WASHINGTON: The US government's budget deficit came under fire on Wednesday from two global institutions saying a plan to halve the record gap by 2009 may not be enough to stop long-term damage to the world economy.
The International Monetary Fund (IMF) and the Organisation for Economic Cooperation and Development (OECD) said in separate reports on the US economy that there was concern that the positive impact of the deficit in leading a global recovery could not last.
The US budget deficit is forecast to grow as much as 4.5% of gross domestic product (GDP) this year.
IMF chief economist Raghuram Rajan said that US budget demands had grown with spending on the wars in Iraq and Afghanistan and stronger measures were needed to get the gap under control.
“The assumptions about the deficit that the US administration had – that it will fall to half this fiscal year 2004 level in the next five years – relies on a number of assumptions which could be questioned,” Rajan told reporters.
In its World Economic Outlook report, the IMF said a prolonged deficit could push up interest rates and hurt productivity and income.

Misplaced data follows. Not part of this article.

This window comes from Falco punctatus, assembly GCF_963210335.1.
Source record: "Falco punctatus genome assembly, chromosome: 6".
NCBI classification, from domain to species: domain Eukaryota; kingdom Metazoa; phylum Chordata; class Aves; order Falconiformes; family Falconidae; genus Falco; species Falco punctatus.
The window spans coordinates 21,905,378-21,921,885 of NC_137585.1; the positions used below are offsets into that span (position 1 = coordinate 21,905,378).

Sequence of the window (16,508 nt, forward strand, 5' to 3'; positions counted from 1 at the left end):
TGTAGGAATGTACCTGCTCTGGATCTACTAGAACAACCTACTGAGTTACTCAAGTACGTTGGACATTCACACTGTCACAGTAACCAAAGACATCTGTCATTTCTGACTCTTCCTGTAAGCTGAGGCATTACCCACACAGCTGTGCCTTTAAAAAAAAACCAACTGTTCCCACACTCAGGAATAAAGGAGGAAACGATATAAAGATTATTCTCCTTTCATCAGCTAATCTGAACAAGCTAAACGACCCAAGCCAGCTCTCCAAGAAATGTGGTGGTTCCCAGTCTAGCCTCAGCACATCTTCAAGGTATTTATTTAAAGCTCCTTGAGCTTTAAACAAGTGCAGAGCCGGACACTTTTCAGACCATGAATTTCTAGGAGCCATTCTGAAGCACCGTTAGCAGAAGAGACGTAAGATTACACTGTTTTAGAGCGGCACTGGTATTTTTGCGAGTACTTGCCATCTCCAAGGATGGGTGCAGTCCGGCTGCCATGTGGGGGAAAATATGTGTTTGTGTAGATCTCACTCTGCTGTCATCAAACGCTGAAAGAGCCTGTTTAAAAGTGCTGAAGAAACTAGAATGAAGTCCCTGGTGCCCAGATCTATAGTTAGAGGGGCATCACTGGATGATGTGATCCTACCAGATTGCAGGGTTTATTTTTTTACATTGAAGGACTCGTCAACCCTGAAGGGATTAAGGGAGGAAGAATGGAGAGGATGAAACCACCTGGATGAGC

Rajan said an increase in interest rates was just a matter of time as the US economic recovery gained ground and the private and public sectors competed for funds, increasing pressure on long-term borrowing rates.
Such a move would present risks for emerging market economies, which are sensitive to higher rates because most of their debt is in foreign currency.
In another development, a European monetary source told Reuters the United States was backing Rodrigo Rato for the IMF's top job, amid growing signs that battle lines are being drawn ahead of next week's meeting of top finance ministers.
Rato and France's Jean Lemierre are so far the leading candidates in the race and the Frenchman, currently head of the European Bank of Reconstruction and Development, has the blessing of both Berlin and Paris. – Reuters